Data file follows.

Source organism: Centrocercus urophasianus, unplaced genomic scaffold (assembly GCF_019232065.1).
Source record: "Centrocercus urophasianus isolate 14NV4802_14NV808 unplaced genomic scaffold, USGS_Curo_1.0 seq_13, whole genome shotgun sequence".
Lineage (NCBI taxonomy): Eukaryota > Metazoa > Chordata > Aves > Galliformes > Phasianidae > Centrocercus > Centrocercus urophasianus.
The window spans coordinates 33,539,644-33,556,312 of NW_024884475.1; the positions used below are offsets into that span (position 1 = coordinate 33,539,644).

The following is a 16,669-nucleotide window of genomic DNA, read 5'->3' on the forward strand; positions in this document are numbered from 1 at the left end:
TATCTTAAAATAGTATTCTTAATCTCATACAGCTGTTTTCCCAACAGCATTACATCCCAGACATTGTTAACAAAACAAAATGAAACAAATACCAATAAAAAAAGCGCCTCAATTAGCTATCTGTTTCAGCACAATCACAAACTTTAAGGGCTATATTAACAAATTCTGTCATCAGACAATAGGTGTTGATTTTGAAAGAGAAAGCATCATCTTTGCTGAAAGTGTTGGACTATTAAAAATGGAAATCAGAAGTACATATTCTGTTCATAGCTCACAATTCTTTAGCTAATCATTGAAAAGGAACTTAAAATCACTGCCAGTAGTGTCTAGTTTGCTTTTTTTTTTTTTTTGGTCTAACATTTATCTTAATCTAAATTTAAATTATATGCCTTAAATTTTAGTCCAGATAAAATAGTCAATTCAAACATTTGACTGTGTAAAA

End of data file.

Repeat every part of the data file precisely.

Source organism: Centrocercus urophasianus, unplaced genomic scaffold (assembly GCF_019232065.1).
Source record: "Centrocercus urophasianus isolate 14NV4802_14NV808 unplaced genomic scaffold, USGS_Curo_1.0 seq_13, whole genome shotgun sequence".
Lineage (NCBI taxonomy): Eukaryota > Metazoa > Chordata > Aves > Galliformes > Phasianidae > Centrocercus > Centrocercus urophasianus.
The window spans coordinates 33,539,644-33,556,312 of NW_024884475.1; the positions used below are offsets into that span (position 1 = coordinate 33,539,644).

The following is a 16,669-nucleotide window of genomic DNA, read 5'->3' on the forward strand; positions in this document are numbered from 1 at the left end:
TATCTTAAAATAGTATTCTTAATCTCATACAGCTGTTTTCCCAACAGCATTACATCCCAGACATTGTTAACAAAACAAAATGAAACAAATACCAATAAAAAAAGCGCCTCAATTAGCTATCTGTTTCAGCACAATCACAAACTTTAAGGGCTATATTAACAAATTCTGTCATCAGACAATAGGTGTTGATTTTGAAAGAGAAAGCATCATCTTTGCTGAAAGTGTTGGACTATTAAAAATGGAAATCAGAAGTACATATTCTGTTCATAGCTCACAATTCTTTAGCTAATCATTGAAAAGGAACTTAAAATCACTGCCAGTAGTGTCTAGTTTGCTTTTTTTTTTTTTTTGGTCTAACATTTATCTTAATCTAAATTTAAATTATATGCCTTAAATTTTAGTCCAGATAAAATAGTCAATTCAAACATTTGACTGTGTAAAA